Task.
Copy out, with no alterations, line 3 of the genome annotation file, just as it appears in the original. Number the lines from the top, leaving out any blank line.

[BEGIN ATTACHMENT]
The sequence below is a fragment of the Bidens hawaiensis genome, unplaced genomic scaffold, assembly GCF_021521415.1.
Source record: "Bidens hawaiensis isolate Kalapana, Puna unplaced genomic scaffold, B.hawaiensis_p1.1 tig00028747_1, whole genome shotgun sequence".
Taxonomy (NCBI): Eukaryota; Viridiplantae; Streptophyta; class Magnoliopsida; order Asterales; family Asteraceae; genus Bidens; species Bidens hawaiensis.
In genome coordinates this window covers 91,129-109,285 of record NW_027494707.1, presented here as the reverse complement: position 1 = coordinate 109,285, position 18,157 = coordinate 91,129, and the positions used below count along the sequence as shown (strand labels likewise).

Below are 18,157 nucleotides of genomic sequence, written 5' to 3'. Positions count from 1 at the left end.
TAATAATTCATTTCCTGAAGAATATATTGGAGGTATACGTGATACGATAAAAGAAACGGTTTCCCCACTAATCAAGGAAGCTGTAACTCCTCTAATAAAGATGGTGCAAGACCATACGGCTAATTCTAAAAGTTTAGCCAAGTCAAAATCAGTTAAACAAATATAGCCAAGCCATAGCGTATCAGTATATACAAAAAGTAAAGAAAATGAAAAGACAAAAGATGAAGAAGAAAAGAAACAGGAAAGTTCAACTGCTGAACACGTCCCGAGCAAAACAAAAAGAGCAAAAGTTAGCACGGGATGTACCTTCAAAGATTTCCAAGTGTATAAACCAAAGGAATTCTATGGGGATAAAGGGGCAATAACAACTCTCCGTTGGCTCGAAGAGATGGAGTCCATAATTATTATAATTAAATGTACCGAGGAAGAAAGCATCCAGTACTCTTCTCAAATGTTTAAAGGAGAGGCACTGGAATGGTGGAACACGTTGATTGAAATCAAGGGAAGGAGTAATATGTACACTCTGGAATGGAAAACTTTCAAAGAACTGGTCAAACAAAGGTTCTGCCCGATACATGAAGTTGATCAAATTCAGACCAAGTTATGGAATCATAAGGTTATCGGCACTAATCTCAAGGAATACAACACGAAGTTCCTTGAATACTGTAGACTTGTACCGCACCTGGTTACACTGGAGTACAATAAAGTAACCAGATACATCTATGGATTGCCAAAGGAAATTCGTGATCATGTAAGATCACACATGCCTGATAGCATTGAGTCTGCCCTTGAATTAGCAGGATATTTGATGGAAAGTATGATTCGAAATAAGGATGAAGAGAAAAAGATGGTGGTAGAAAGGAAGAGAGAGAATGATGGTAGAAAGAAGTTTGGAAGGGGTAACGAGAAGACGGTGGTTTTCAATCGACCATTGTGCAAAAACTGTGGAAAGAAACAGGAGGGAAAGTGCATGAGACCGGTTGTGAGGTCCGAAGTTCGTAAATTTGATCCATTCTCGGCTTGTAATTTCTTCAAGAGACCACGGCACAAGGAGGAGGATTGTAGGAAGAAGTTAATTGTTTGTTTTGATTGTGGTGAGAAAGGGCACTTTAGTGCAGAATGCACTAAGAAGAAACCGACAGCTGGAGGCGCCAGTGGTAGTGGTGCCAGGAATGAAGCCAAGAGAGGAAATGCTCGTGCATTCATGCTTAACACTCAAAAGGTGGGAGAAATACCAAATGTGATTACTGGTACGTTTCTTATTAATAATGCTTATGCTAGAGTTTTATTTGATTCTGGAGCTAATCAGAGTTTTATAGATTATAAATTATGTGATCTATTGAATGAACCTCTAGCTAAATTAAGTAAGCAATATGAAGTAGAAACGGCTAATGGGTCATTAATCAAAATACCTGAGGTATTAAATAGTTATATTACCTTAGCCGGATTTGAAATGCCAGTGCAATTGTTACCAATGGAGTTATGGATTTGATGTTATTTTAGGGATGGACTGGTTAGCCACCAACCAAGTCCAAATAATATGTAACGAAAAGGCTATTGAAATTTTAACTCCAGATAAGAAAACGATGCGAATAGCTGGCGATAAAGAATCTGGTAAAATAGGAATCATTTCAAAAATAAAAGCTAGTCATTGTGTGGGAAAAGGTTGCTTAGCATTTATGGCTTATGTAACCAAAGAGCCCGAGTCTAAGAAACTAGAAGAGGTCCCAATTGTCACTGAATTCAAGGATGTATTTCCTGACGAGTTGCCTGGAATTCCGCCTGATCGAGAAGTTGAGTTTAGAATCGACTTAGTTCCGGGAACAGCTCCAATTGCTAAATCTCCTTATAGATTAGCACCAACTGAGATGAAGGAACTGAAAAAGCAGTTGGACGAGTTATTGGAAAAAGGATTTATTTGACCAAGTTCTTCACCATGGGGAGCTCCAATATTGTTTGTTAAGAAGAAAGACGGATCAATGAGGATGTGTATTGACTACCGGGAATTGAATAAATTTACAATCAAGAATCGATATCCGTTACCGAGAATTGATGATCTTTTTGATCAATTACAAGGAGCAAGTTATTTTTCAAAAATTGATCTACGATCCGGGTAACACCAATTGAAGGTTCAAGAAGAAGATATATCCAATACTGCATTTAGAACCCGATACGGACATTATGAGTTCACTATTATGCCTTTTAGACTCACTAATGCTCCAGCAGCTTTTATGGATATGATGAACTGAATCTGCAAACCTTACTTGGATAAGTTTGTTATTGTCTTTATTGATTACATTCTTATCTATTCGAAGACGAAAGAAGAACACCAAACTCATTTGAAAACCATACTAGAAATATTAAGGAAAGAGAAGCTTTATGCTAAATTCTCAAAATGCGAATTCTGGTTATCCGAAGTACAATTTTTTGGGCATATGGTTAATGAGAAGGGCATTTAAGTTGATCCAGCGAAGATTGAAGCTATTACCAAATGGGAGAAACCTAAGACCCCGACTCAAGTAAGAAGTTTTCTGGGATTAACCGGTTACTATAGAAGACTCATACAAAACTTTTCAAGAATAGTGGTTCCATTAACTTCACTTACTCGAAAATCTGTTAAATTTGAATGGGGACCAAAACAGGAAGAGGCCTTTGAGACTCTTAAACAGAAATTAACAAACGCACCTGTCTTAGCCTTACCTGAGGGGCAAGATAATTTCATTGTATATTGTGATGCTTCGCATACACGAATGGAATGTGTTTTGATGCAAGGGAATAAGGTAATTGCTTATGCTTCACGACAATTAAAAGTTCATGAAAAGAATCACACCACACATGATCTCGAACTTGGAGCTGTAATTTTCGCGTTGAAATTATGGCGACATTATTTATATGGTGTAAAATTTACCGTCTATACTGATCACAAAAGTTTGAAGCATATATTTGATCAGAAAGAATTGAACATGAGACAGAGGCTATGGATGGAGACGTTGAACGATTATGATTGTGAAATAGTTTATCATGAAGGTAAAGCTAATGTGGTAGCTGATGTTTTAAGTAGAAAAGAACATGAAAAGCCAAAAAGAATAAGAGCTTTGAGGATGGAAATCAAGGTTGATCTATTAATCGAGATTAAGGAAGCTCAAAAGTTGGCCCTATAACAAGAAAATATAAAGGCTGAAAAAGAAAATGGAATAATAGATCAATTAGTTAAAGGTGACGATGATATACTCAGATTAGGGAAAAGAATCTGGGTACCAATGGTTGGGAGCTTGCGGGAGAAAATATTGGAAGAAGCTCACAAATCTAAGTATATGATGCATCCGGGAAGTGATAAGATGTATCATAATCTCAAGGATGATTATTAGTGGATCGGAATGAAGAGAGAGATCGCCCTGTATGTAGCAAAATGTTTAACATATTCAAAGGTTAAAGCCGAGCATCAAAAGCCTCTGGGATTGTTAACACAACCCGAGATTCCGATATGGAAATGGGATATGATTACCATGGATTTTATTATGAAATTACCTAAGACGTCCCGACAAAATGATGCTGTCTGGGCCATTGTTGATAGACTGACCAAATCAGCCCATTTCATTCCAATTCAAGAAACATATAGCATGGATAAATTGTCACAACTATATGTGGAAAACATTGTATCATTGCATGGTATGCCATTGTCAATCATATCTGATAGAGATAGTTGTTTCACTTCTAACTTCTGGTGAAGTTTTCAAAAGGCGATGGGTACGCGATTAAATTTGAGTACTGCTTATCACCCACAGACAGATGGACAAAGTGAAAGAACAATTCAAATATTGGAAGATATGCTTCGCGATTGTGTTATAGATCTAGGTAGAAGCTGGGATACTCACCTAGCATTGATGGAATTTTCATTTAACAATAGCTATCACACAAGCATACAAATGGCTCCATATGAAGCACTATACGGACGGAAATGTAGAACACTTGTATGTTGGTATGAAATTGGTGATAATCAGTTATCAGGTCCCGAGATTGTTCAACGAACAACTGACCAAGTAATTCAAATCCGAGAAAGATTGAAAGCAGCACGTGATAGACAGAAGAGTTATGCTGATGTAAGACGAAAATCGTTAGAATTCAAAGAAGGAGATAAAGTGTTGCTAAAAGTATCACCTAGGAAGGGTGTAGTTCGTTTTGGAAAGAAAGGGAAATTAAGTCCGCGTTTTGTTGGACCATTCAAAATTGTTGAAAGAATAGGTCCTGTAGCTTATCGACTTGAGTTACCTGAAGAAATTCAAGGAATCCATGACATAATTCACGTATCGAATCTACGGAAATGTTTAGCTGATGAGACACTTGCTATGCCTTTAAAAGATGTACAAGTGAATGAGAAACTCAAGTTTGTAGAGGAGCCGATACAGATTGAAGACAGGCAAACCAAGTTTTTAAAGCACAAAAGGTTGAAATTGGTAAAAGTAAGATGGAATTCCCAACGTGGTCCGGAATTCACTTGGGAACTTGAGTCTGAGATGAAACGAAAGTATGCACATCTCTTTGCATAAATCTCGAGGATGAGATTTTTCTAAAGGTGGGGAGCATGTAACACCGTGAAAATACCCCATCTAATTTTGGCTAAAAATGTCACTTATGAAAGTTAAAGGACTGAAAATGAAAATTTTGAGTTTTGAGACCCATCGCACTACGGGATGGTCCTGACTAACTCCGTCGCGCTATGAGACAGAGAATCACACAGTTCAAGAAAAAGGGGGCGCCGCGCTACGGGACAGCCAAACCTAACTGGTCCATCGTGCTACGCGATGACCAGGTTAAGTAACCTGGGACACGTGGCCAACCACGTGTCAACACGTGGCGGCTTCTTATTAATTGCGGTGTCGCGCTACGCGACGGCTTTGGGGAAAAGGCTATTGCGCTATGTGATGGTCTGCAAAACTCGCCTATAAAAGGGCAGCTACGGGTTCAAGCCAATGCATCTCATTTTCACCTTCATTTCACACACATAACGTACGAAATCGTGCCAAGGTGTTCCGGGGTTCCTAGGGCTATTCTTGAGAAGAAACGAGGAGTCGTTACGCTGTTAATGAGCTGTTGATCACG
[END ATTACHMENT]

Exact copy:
Taxonomy (NCBI): Eukaryota; Viridiplantae; Streptophyta; class Magnoliopsida; order Asterales; family Asteraceae; genus Bidens; species Bidens hawaiensis.